UPDATE 8 October 20:22 UTC: After publication, this story was updated with additional comment from Good Money.
Can flat abs gurus and mommy bloggers sell the masses on crypto?
That seems to be the master plan behind a much-hyped stealth startup by Gunnar Lovelace, the former co-founder of Thrive Market, who plans to redeploy a network of "mega-bloggers" he built up promoting the health marketplace by turning its legion of fitness fans onto crypto.
But if Lovelace is open to touting a network of celebrities that includes movie stars, life coaches, cookbook authors and U2 frontman Bono in private, his company has been anything but public since its 2018 founding. Not only does its website contain virtually no information, but talk of the project has only so far seemed to circulate around secret parties strategically placed at major crypto events.
Yet, investor documents obtained by CoinDesk reveal what Good Money is really banking on, the idea millennials trust internet personalities more than media or financial institutions. Thus, the central idea is those personalities might be more than willing to monetize that trust.
A pitch deck for the company obtained by CoinDesk explains:
Rumored to be planning a major initial coin offering (ICO) since early 2018, Austin-based Good Money has raised $22 million on an offered $40 million in what appears to be a convertible note according to a September SEC filing.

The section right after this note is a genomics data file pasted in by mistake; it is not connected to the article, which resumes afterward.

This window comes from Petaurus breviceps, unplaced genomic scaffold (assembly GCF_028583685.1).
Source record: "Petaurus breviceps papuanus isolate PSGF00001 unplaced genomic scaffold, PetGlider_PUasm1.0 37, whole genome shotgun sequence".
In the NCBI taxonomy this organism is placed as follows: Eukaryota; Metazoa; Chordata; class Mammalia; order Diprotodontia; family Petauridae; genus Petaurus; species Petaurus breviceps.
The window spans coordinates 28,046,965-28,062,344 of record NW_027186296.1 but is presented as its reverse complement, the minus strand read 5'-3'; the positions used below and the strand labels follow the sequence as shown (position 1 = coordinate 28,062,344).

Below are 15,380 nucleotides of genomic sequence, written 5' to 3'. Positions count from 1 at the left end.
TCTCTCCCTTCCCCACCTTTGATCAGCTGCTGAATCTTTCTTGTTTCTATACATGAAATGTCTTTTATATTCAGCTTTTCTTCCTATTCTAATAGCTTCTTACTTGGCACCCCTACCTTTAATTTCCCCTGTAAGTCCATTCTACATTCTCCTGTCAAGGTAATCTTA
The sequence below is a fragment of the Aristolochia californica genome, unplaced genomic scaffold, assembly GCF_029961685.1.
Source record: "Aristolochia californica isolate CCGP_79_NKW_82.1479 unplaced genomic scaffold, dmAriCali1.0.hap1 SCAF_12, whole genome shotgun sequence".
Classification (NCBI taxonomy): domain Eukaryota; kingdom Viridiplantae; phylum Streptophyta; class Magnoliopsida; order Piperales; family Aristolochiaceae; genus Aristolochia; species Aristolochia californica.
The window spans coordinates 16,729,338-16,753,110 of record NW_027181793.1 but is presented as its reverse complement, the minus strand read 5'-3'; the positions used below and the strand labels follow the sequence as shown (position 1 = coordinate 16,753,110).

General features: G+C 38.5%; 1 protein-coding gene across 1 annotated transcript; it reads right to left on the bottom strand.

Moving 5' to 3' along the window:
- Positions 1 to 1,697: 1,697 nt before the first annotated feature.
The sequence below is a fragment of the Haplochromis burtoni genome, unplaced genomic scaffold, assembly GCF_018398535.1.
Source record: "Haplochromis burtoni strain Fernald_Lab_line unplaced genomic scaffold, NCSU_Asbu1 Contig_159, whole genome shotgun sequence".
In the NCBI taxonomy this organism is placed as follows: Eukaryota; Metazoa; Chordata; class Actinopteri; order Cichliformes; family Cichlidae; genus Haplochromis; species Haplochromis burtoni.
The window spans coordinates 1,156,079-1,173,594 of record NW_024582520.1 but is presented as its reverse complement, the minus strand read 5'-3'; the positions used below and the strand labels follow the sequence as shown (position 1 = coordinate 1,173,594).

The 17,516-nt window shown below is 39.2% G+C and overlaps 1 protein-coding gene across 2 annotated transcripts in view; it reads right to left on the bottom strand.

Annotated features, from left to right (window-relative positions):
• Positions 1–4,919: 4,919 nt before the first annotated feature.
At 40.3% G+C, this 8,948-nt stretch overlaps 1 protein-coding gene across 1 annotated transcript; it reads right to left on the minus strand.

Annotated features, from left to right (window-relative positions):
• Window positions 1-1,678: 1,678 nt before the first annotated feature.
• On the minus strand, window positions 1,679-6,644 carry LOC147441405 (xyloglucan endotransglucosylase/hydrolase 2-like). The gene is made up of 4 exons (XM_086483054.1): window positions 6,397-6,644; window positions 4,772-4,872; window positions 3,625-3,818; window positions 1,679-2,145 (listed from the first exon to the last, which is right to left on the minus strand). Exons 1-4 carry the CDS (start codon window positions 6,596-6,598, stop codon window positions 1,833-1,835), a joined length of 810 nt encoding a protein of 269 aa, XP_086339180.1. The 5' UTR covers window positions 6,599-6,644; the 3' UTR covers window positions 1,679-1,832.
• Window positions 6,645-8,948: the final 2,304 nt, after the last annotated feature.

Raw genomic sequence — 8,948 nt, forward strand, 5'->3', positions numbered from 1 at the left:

As for the product, it's effectively a mobile crypto wallet that will double as bank, payment system and investment platform (among other things). It also promises to let users decide which socially good causes to devote company profits to.
Many of Good Money's promises will sound familiar to regular readers of initial coin offering (ICO) white papers – fast transactions! low fees! amazing user experience! – but one aspect of Good Money does stand out: its focus on marketing. In a document outlining Good Money's "Token Ecosystem," it describes a fundraising plan that ultimately aims to raise $80 million selling GDMY security tokens, or "Good Shares," tokenized equity in the company.
Lovelace, company's CEO, told CoinDesk it now says it does not have a stated goal for the fundraising.
The general public can look forward to a $15 million coin offering (though the token price is to be determined). The founders put in $10 million at a $40 million valuation, or $0.0024 per token. The next tranches were slightly higher, in investor documents, but the company now says all outside capital was raised at the founders' valuation.
That document breaks down a simple budget for the funds, and marketing is the largest clearly defined line item, with $15-30 million earmarked for marketing as opposed to $7-10 million for opening relationships with banks and $8-10 million devoted to technology.
But if talk of the company has largely circulated around parties, the documents suggest this isn't likely to stop. "Good Money Festivals" are one of the six legs of its larger marketing plan, and one of five co-founders is a long-time Burning Man staff member.
The key: influencers
Should Good Money continue to raise capital, it appears its plan is to rely heavily on an aggressive social media strategy.